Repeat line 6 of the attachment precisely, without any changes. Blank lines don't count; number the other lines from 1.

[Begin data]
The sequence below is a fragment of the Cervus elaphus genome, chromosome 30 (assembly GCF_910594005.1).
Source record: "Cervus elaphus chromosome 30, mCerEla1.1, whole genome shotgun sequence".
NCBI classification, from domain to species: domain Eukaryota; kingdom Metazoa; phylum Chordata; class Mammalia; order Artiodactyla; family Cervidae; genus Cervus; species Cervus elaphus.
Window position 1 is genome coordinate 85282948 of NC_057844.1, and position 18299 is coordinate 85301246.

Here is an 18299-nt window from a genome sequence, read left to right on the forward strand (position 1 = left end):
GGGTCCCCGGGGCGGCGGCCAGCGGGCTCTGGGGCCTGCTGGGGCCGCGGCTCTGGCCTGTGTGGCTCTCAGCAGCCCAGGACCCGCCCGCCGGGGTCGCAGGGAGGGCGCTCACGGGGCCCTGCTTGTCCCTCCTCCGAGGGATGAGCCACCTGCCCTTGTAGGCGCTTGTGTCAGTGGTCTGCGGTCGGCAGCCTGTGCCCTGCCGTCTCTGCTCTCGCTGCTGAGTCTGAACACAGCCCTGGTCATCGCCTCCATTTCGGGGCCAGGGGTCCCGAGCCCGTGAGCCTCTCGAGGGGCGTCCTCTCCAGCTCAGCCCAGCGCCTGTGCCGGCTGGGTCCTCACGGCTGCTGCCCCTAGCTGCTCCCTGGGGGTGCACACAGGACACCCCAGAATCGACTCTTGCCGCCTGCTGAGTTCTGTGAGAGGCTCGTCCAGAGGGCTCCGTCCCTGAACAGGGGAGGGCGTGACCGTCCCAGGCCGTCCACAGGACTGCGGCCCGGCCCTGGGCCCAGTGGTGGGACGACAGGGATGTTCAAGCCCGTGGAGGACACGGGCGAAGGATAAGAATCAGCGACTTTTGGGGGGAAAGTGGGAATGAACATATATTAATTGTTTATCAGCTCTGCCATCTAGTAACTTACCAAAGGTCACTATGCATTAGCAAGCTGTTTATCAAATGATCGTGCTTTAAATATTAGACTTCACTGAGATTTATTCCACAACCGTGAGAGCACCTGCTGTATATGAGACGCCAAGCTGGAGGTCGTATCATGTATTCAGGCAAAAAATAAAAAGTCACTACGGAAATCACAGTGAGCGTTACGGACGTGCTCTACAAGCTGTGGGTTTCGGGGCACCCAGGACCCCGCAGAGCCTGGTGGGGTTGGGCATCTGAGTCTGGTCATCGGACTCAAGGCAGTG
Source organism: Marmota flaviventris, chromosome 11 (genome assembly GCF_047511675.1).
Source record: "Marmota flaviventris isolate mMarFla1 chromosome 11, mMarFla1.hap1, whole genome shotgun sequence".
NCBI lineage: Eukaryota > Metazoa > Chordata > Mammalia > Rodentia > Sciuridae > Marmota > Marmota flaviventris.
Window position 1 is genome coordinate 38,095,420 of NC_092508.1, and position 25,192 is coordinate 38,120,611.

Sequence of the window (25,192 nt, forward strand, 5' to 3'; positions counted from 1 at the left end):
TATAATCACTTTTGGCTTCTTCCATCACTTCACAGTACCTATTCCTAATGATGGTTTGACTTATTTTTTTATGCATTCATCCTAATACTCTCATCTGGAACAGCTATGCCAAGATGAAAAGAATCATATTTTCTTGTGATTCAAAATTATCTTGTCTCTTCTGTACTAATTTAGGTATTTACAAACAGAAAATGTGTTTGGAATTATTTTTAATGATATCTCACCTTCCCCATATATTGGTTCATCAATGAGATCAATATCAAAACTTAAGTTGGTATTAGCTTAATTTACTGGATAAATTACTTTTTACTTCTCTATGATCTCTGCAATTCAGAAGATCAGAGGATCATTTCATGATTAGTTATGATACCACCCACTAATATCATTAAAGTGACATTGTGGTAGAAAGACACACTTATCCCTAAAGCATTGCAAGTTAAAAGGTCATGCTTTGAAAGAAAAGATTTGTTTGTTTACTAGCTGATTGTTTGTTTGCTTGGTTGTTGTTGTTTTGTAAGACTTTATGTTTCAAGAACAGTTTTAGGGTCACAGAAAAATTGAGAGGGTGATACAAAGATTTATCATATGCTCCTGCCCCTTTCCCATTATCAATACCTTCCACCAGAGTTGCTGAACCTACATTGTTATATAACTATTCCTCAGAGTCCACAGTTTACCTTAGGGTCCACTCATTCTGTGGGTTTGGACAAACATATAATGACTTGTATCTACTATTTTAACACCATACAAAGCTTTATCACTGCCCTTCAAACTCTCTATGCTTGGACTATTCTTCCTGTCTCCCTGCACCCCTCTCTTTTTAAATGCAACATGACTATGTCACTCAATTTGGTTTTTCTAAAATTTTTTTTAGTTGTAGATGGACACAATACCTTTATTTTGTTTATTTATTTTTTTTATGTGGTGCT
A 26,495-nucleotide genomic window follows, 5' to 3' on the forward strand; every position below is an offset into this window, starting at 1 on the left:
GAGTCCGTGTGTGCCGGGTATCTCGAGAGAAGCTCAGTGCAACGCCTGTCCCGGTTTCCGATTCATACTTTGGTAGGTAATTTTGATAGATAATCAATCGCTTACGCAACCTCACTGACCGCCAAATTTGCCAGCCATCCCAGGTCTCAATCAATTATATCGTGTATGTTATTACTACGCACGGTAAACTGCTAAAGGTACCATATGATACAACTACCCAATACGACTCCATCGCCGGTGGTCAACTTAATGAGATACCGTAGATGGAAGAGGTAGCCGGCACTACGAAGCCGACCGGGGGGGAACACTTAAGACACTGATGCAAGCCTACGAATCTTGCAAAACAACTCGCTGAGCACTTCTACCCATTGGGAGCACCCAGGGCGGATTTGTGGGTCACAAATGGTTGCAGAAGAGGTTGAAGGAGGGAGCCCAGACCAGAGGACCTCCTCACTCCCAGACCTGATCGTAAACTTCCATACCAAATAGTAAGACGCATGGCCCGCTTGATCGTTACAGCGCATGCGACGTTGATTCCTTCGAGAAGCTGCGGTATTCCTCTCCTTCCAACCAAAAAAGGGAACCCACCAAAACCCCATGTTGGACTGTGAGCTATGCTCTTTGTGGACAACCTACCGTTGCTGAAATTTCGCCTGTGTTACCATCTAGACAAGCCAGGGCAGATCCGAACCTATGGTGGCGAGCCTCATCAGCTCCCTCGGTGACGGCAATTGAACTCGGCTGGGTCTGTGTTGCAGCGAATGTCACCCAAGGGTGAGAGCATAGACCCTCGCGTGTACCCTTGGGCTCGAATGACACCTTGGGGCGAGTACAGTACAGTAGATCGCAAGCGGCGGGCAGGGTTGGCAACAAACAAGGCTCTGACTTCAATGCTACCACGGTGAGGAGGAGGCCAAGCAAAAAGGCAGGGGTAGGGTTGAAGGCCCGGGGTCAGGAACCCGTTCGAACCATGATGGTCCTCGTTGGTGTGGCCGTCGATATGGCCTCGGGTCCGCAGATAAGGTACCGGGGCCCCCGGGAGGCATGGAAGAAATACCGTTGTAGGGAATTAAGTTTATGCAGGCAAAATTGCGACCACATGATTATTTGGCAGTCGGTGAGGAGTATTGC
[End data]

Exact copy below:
GGGTCCCCGGGGCGGCGGCCAGCGGGCTCTGGGGCCTGCTGGGGCCGCGGCTCTGGCCTGTGTGGCTCTCAGCAGCCCAGGACCCGCCCGCCGGGGTCGCAGGGAGGGCGCTCACGGGGCCCTGCTTGTCCCTCCTCCGAGGGATGAGCCACCTGCCCTTGTAGGCGCTTGTGTCAGTGGTCTGCGGTCGGCAGCCTGTGCCCTGCCGTCTCTGCTCTCGCTGCTGAGTCTGAACACAGCCCTGGTCATCGCCTCCATTTCGGGGCCAGGGGTCCCGAGCCCGTGAGCCTCTCGAGGGGCGTCCTCTCCAGCTCAGCCCAGCGCCTGTGCCGGCTGGGTCCTCACGGCTGCTGCCCCTAGCTGCTCCCTGGGGGTGCACACAGGACACCCCAGAATCGACTCTTGCCGCCTGCTGAGTTCTGTGAGAGGCTCGTCCAGAGGGCTCCGTCCCTGAACAGGGGAGGGCGTGACCGTCCCAGGCCGTCCACAGGACTGCGGCCCGGCCCTGGGCCCAGTGGTGGGACGACAGGGATGTTCAAGCCCGTGGAGGACACGGGCGAAGGATAAGAATCAGCGACTTTTGGGGGGAAAGTGGGAATGAACATATATTAATTGTTTATCAGCTCTGCCATCTAGTAACTTACCAAAGGTCACTATGCATTAGCAAGCTGTTTATCAAATGATCGTGCTTTAAATATTAGACTTCACTGAGATTTATTCCACAACCGTGAGAGCACCTGCTGTATATGAGACGCCAAGCTGGAGGTCGTATCATGTATTCAGGCAAAAAATAAAAAGTCACTACGGAAATCACAGTGAGCGTTACGGACGTGCTCTACAAGCTGTGGGTTTCGGGGCACCCAGGACCCCGCAGAGCCTGGTGGGGTTGGGCATCTGAGTCTGGTCATCGGACTCAAGGCAGTG